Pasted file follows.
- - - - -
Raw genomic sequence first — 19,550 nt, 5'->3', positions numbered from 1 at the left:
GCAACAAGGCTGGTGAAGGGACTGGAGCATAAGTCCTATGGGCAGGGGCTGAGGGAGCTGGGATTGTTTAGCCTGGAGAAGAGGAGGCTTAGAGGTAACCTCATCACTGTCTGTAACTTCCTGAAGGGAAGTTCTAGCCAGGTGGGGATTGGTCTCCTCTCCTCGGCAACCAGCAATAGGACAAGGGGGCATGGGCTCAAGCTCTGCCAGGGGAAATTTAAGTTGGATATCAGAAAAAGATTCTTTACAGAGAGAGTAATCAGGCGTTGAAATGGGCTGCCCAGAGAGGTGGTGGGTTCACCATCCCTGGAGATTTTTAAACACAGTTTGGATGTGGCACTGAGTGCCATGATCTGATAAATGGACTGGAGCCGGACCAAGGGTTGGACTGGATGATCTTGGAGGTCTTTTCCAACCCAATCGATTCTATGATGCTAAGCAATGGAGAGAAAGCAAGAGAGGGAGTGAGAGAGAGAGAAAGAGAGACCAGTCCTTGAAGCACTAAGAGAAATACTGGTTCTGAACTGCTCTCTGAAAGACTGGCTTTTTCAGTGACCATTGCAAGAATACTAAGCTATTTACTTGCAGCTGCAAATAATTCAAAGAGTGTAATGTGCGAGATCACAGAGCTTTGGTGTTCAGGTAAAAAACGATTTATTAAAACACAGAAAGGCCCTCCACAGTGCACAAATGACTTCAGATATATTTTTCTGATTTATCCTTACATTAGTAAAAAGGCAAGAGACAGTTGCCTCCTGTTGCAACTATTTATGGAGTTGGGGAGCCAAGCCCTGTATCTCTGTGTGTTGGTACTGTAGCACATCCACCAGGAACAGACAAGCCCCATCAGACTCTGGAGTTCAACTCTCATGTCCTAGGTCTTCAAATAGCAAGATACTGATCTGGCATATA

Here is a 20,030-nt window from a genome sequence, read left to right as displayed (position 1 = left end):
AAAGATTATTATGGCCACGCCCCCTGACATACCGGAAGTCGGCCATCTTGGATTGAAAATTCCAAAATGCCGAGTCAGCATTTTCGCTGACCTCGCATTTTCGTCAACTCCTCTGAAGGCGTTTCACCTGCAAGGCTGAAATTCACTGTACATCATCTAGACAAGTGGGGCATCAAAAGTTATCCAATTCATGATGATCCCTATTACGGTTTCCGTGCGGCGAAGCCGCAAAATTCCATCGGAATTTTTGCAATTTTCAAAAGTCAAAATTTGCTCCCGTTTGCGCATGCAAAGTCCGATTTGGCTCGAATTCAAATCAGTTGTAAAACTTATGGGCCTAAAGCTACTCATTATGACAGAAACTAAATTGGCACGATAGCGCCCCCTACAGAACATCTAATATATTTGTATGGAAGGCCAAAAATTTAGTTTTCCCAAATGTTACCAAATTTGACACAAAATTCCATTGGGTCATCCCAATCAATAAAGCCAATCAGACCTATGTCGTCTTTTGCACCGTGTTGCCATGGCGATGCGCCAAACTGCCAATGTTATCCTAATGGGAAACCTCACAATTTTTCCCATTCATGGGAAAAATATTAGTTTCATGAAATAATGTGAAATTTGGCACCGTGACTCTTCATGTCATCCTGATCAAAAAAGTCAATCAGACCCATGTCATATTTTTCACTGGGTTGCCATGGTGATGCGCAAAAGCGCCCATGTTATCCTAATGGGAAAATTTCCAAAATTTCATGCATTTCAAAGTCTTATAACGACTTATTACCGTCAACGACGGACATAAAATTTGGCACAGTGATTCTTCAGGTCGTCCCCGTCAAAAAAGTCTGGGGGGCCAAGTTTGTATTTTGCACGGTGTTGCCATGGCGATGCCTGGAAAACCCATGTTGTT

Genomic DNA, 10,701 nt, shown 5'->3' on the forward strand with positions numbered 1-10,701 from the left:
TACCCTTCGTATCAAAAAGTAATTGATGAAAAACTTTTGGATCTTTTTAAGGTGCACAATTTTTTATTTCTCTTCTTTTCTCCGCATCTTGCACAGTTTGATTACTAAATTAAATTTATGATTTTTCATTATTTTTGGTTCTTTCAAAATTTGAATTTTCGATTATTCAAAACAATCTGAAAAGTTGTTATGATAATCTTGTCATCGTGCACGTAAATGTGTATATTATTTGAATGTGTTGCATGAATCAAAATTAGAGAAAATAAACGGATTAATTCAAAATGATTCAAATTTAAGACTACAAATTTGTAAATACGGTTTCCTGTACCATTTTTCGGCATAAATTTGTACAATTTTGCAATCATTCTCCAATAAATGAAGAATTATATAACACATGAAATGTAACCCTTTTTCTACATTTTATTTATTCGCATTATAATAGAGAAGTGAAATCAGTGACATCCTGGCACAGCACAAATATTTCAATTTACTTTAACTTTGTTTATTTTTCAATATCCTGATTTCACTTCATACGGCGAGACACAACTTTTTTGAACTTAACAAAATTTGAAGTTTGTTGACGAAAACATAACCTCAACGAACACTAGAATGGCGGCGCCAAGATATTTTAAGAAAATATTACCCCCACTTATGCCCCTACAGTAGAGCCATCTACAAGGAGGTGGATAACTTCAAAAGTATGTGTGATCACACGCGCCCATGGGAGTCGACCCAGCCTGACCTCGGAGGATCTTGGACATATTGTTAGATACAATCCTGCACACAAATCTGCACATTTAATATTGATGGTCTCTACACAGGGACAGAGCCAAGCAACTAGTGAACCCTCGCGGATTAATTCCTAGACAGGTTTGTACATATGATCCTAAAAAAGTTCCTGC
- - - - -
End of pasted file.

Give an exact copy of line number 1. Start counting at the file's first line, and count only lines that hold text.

Raw genomic sequence first — 19,550 nt, 5'->3', positions numbered from 1 at the left: